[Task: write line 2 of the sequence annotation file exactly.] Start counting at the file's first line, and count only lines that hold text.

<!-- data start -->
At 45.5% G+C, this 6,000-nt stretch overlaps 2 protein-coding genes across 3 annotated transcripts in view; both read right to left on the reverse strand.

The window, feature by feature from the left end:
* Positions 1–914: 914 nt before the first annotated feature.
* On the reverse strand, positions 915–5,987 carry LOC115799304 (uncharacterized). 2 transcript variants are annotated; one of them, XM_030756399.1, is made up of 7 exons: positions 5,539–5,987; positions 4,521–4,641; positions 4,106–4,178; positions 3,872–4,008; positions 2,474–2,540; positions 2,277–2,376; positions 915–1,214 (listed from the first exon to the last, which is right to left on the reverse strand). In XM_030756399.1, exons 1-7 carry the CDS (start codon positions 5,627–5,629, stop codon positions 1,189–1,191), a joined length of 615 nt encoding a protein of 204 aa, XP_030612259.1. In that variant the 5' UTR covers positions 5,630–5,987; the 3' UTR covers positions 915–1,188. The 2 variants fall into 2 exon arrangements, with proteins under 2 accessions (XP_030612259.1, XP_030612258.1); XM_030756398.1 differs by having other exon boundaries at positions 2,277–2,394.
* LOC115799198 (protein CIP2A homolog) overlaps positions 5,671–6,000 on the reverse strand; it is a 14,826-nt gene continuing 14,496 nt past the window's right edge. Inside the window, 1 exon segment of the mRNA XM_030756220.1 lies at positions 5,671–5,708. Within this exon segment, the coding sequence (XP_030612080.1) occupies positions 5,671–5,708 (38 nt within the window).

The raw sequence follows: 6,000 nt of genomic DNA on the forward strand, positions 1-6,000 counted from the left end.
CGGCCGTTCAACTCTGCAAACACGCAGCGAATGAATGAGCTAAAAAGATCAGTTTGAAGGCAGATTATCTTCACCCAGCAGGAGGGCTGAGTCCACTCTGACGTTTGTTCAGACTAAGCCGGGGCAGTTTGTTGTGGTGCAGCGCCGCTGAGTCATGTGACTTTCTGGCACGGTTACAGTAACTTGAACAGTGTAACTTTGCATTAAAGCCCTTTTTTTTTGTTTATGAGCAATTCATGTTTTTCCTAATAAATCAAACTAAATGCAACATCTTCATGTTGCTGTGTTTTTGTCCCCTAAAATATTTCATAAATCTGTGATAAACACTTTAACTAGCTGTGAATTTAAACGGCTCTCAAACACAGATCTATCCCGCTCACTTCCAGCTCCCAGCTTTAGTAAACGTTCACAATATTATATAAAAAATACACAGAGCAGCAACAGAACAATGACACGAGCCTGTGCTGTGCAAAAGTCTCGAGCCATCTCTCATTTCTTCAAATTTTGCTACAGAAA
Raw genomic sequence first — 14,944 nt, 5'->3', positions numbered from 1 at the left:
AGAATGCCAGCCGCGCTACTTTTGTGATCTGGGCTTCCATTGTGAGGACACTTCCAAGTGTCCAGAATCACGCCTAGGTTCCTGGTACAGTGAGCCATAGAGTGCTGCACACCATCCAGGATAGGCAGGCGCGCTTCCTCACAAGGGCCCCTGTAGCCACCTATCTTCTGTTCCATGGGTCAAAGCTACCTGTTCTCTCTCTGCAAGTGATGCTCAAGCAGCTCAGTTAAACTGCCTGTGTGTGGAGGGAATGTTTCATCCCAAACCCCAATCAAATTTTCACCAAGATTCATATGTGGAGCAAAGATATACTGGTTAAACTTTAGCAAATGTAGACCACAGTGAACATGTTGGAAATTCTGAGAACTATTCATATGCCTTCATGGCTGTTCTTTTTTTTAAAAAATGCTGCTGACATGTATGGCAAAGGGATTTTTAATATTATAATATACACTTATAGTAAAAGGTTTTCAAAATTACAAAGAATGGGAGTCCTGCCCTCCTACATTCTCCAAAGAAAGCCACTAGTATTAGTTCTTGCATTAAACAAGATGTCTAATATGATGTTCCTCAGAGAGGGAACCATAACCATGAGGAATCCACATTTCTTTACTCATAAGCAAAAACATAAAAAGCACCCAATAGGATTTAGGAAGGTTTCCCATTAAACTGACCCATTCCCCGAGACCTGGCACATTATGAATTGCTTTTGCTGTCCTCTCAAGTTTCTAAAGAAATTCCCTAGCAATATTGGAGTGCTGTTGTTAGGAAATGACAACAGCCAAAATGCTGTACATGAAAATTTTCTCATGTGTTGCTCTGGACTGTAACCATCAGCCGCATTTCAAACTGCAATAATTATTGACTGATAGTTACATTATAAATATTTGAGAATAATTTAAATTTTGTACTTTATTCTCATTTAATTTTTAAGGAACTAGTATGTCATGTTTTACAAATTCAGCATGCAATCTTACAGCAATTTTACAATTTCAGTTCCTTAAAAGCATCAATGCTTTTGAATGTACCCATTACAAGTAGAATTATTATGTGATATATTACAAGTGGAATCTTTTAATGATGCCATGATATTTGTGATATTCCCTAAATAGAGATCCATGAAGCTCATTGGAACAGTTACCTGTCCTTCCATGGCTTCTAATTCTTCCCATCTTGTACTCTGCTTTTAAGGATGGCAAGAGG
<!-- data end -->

The window, feature by feature from the left end: